Where’s the Data?

Councillors were also asked “Where’s the data?” as the whole scheme was claimed to be evidence based and data driven as well as community led. Councillors explained that the filters had been left in place so that the project could gather more data after the trial had finished [in June 2021] as Covid19 restrictions were lifted. Monitoring, managed by Manchester Urban Observatory (based at the University of Manchester) had taken place throughout the trial. Doubts were raised by residents about how accurate, useful or comprehensive this data was as well as the placement of monitoring equipment.

What will the final plans look like?

More comprehensive, inclusive and balanced, it seems. Reference was made to traffic calming, chicanes, crossings, pavement improvements and speed tables (large raised flat areas on the road). These are the sorts of measures residents, businesses and community groups (including Levenshulme Community Association) have been calling for throughout the project.

Unfortunately the attitude previously of the Project Team (with Sustrans and Levenshulme Bee Network before they were removed from the project in 2020) was dismissive of this more balanced approach and focussed primarily on installing road blocks / “modal filters” to create a “Low Traffic Neighbourhood”.

Residents also raised concerns about a number of related issues: dangerous driving in the area which was getting worse; problems with HGVs; speeding; anti-social behaviour around the road blocks; ongoing issues with emergency services and problems for carers and other service providers needing to easily meet residents’ needs. These reflected concerns that had consistently been raised by the LCA, residents and businesses that the approach throughout the project had been limited and did not focus on solving the problems we faced as a community or prioritise the aims of the project to actually make our roads safer and encourage walking and cycling.

Councillors stressed that the scheme was “…not about cycling…” but about “…Active Travel, creating shared space and provision for walking, cycling and drivers getting around.”

What happens next?

The final Active Neighbourhood plans should be made public in the next few weeks. The council has already indicated there will be a public engagement meeting in late September / early October.

Serious concerns were raised about how the consultation would be run. Residents made clear that they were dissatisfied with previous consultation and engagement and councillors accepted this had not been done well. Residents at the meeting highlighted the exclusive, biased and insecure nature of the online Commonplace system and the limited and ineffective information available.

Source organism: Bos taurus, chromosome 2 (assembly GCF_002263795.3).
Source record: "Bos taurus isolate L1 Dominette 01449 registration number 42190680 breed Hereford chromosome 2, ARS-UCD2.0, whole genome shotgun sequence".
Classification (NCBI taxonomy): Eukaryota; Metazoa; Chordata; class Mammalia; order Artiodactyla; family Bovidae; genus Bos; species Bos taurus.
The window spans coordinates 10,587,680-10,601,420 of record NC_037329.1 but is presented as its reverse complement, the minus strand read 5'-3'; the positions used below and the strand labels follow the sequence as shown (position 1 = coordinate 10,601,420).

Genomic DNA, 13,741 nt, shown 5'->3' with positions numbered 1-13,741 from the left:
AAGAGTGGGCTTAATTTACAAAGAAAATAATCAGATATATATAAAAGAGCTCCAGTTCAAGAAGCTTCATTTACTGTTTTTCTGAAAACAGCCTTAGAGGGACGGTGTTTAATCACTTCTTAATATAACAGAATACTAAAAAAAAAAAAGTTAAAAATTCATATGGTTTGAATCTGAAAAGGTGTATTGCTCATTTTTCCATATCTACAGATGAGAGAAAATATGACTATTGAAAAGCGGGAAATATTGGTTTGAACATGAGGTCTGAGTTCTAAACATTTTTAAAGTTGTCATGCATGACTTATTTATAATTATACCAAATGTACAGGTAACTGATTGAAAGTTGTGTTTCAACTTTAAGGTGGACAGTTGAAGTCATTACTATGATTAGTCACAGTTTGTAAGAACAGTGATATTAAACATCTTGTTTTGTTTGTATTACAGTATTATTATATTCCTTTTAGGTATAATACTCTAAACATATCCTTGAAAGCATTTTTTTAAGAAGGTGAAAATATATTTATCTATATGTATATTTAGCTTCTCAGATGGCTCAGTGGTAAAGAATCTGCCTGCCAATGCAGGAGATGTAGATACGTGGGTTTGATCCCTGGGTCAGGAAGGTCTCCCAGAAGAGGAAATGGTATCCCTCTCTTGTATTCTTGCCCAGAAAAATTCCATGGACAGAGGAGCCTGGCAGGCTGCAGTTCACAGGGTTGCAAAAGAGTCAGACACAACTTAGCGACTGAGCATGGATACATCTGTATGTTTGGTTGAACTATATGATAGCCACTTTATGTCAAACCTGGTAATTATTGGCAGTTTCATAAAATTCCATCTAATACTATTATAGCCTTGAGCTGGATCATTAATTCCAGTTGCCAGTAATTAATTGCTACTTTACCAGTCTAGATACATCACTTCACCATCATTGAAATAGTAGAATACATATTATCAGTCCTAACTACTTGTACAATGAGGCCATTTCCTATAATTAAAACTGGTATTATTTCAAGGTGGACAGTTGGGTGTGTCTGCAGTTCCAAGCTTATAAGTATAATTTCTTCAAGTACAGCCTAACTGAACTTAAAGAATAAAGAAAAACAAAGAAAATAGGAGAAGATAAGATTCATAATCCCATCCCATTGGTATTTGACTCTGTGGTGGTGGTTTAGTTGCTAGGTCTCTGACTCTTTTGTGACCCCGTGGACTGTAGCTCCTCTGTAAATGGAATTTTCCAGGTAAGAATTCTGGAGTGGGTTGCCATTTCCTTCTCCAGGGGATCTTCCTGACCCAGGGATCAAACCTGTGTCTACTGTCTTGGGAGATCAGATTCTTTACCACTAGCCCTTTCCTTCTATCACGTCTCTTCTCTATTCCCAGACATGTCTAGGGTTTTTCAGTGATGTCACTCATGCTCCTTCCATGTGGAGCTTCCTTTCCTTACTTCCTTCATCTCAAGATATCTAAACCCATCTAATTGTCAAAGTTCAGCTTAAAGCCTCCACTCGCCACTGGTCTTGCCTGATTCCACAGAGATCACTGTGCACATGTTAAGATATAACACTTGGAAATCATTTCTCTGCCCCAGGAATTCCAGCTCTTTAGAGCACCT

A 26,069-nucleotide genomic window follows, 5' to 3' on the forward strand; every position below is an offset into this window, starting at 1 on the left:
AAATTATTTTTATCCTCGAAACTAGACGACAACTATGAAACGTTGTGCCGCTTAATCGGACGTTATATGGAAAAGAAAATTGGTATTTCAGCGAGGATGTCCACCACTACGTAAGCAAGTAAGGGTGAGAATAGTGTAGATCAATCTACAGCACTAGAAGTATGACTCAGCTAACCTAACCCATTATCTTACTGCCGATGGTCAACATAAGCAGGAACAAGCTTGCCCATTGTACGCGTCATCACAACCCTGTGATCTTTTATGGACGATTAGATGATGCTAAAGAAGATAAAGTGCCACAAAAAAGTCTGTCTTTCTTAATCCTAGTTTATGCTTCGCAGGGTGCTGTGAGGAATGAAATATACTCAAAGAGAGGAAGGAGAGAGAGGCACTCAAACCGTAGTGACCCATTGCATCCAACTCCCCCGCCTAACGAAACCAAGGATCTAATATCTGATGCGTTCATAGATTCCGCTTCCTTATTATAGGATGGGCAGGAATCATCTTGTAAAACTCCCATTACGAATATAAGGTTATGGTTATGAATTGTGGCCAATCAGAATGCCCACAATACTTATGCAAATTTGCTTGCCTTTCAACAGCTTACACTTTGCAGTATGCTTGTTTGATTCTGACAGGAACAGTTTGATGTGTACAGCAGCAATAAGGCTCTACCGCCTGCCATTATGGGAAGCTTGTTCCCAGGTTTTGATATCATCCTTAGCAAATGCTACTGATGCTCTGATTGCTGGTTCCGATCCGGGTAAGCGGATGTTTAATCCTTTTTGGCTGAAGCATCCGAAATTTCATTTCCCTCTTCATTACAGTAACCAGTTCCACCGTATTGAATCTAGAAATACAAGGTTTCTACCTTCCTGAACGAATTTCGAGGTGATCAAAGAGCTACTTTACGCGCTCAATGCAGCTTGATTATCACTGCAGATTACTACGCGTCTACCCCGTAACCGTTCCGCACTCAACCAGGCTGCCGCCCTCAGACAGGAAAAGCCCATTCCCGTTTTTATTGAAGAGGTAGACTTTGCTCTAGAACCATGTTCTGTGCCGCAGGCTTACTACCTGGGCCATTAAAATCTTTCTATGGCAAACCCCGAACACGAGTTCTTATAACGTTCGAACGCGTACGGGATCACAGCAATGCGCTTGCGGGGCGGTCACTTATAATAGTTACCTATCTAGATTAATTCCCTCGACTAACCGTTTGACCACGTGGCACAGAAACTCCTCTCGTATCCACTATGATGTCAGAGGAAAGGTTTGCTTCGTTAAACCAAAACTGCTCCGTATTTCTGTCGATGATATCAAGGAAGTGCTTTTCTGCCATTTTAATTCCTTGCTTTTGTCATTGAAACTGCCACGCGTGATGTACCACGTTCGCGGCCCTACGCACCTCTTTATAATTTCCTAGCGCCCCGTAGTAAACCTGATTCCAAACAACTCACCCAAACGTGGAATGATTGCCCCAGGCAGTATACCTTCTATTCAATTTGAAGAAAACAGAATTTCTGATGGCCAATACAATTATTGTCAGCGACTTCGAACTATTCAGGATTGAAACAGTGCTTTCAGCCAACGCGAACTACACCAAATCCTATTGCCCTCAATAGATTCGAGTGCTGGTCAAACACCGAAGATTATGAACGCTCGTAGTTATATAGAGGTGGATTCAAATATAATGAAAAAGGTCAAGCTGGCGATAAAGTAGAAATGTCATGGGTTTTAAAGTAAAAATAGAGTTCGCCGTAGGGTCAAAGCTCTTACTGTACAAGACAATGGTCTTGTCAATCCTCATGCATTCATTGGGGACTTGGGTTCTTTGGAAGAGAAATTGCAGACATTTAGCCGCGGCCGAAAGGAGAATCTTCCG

As yet it is unclear what changes will be made to the consultation process, when it will start or how long it will run for. It is also unclear how decisions will be made, what criteria will be used and what attempts will be made to ensure the whole community can get involved and have their voices heard effectively.

Councillors Sheikh and Hussain were thanked for their attendance at the meeting and it was made clear by residents that this ongoing discussion was very welcome. Thanks also to Mark at the Bluebell for hosting the meeting.

Levenshulme Community Association will continue to provide updates and announcements as they are available to enable residents and businesses to be fully involved in this next stage of what has so far been a frustrating and difficult experience for many people.

Active Neighbourhood Update & Community Engagement Event

The Levenshulme and Burnage Active Neighbourhood Project Team are planning an event. The Project Team has stated today (9 September 2021):

“We are hoping to hold a community engagement event around Late September/ Early October, in which people can give their thoughts and feedback on the Active Neighbourhood plans in person.”

The intention of the meeting is to provide:

…an opportunity to give thoughts and feedback on the existing filters and any future measures that may be put in place.

No date or time has been set for the meeting / event yet.

It is intended to hold the event “for Levenshulme” at Arcadia Library and Leisure Centre on Stockport Road. This suggests the Project Team might hold a separate event for Burnage. If this is the case Levenshulme Community Association will promote both events.